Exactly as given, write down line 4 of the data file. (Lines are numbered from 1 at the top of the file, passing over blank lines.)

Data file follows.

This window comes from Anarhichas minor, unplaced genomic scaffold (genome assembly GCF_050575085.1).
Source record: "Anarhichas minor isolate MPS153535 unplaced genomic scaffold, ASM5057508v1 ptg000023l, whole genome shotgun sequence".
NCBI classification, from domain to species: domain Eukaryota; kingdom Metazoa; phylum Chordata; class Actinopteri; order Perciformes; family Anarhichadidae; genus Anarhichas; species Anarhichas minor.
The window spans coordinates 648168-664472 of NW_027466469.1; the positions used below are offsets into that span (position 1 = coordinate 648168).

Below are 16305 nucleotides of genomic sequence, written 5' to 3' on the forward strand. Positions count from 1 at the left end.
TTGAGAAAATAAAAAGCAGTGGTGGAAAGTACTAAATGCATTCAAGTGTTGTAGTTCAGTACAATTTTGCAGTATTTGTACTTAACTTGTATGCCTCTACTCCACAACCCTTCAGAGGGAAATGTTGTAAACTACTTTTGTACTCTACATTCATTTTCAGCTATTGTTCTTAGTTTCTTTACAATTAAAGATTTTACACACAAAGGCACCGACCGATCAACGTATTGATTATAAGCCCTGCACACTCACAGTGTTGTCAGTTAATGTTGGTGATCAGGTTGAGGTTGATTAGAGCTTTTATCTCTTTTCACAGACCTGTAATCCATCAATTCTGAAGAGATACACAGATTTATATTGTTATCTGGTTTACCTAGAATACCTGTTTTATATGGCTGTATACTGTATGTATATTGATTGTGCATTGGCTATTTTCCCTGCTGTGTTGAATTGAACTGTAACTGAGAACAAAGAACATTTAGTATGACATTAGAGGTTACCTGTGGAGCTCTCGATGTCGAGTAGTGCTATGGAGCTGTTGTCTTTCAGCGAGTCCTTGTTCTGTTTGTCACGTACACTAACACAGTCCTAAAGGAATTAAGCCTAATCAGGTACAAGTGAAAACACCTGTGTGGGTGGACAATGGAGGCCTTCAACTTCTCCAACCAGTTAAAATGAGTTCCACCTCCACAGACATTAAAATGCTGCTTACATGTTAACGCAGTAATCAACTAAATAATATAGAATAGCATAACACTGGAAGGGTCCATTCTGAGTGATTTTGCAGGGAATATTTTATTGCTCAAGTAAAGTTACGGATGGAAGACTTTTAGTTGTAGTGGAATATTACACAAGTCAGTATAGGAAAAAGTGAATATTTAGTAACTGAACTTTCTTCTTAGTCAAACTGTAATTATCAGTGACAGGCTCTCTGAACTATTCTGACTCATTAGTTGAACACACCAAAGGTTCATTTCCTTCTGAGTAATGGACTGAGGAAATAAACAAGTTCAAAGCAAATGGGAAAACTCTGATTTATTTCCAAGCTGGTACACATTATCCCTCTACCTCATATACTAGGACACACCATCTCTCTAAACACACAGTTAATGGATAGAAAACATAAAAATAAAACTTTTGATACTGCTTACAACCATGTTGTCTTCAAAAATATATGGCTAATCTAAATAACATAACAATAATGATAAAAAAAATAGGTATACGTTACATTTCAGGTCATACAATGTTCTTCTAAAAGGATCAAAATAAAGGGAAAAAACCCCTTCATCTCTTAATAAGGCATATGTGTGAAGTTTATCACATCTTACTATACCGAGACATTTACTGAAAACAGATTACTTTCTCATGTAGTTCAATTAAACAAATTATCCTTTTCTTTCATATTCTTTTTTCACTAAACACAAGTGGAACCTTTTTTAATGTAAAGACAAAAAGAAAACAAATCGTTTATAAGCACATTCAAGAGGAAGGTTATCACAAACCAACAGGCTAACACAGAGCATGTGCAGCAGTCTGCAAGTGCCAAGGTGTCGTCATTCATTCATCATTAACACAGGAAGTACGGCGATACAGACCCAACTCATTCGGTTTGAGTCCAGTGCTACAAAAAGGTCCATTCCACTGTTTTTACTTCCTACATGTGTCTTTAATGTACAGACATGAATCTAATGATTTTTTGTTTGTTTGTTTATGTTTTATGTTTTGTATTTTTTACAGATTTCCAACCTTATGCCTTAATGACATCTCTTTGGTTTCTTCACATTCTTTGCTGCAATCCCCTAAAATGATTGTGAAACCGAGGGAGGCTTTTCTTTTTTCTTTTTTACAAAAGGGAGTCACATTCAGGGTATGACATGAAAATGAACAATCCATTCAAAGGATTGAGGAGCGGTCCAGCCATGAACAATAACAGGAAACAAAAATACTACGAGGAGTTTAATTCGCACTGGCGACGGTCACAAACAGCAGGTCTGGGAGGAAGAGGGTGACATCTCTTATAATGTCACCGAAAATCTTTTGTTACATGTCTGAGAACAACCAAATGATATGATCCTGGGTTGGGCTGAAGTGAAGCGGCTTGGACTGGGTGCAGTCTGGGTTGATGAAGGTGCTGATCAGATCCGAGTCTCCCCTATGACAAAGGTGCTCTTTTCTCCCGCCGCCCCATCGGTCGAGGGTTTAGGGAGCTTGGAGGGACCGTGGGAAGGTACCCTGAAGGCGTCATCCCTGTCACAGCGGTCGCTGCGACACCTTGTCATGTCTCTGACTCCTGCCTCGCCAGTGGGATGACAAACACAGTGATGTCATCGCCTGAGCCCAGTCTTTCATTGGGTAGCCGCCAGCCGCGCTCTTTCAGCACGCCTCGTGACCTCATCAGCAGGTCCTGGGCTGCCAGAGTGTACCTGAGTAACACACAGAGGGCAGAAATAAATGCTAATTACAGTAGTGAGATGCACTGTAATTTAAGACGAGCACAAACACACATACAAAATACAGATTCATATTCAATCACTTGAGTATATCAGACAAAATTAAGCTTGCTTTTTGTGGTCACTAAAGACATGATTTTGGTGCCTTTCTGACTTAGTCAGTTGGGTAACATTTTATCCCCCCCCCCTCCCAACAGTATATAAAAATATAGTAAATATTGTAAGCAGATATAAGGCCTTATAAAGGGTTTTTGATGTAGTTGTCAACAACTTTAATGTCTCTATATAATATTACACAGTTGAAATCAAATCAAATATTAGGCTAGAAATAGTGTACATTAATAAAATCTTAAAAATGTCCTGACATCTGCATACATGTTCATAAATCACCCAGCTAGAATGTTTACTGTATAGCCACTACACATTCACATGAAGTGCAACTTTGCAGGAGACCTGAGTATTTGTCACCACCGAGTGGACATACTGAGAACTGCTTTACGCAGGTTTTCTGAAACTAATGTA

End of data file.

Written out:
The window spans coordinates 648168-664472 of NW_027466469.1; the positions used below are offsets into that span (position 1 = coordinate 648168).